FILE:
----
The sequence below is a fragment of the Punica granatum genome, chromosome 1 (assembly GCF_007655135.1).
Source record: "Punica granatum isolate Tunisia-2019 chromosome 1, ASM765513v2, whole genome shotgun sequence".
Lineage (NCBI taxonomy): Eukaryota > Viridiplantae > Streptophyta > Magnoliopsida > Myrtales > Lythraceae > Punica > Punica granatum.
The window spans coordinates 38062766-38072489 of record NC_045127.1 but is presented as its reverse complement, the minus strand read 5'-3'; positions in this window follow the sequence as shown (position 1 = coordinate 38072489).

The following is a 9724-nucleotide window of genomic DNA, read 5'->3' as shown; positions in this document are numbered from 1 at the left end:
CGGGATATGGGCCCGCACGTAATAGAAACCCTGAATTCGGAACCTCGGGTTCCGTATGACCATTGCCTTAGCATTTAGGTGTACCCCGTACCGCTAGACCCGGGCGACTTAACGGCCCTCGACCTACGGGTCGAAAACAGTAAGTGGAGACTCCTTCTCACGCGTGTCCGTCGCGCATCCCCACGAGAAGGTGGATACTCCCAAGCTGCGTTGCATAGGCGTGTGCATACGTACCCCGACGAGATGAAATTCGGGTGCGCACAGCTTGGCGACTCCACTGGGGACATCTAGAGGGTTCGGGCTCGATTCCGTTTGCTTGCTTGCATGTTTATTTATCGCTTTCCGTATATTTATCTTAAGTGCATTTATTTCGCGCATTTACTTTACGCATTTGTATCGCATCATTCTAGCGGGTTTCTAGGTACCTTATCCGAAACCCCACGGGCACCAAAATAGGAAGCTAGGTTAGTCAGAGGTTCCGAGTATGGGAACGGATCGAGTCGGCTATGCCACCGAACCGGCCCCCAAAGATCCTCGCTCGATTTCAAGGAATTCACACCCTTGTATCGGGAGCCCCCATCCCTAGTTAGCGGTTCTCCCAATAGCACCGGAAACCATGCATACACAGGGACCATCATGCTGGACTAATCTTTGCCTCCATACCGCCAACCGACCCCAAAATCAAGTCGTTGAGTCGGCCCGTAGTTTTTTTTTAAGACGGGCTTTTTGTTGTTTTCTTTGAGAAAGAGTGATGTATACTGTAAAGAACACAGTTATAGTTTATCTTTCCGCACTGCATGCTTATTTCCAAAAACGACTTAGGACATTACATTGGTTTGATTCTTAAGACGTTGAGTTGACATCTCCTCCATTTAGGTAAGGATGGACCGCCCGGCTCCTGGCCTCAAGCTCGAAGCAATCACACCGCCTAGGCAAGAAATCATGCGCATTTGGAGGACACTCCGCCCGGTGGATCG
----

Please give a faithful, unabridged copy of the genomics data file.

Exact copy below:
The sequence below is a fragment of the Punica granatum genome, chromosome 1 (assembly GCF_007655135.1).
Source record: "Punica granatum isolate Tunisia-2019 chromosome 1, ASM765513v2, whole genome shotgun sequence".
Lineage (NCBI taxonomy): Eukaryota > Viridiplantae > Streptophyta > Magnoliopsida > Myrtales > Lythraceae > Punica > Punica granatum.
The window spans coordinates 38062766-38072489 of record NC_045127.1 but is presented as its reverse complement, the minus strand read 5'-3'; positions in this window follow the sequence as shown (position 1 = coordinate 38072489).

The following is a 9724-nucleotide window of genomic DNA, read 5'->3' as shown; positions in this document are numbered from 1 at the left end:
CGGGATATGGGCCCGCACGTAATAGAAACCCTGAATTCGGAACCTCGGGTTCCGTATGACCATTGCCTTAGCATTTAGGTGTACCCCGTACCGCTAGACCCGGGCGACTTAACGGCCCTCGACCTACGGGTCGAAAACAGTAAGTGGAGACTCCTTCTCACGCGTGTCCGTCGCGCATCCCCACGAGAAGGTGGATACTCCCAAGCTGCGTTGCATAGGCGTGTGCATACGTACCCCGACGAGATGAAATTCGGGTGCGCACAGCTTGGCGACTCCACTGGGGACATCTAGAGGGTTCGGGCTCGATTCCGTTTGCTTGCTTGCATGTTTATTTATCGCTTTCCGTATATTTATCTTAAGTGCATTTATTTCGCGCATTTACTTTACGCATTTGTATCGCATCATTCTAGCGGGTTTCTAGGTACCTTATCCGAAACCCCACGGGCACCAAAATAGGAAGCTAGGTTAGTCAGAGGTTCCGAGTATGGGAACGGATCGAGTCGGCTATGCCACCGAACCGGCCCCCAAAGATCCTCGCTCGATTTCAAGGAATTCACACCCTTGTATCGGGAGCCCCCATCCCTAGTTAGCGGTTCTCCCAATAGCACCGGAAACCATGCATACACAGGGACCATCATGCTGGACTAATCTTTGCCTCCATACCGCCAACCGACCCCAAAATCAAGTCGTTGAGTCGGCCCGTAGTTTTTTTTTAAGACGGGCTTTTTGTTGTTTTCTTTGAGAAAGAGTGATGTATACTGTAAAGAACACAGTTATAGTTTATCTTTCCGCACTGCATGCTTATTTCCAAAAACGACTTAGGACATTACATTGGTTTGATTCTTAAGACGTTGAGTTGACATCTCCTCCATTTAGGTAAGGATGGACCGCCCGGCTCCTGGCCTCAAGCTCGAAGCAATCACACCGCCTAGGCAAGAAATCATGCGCATTTGGAGGACACTCCGCCCGGTGGATCG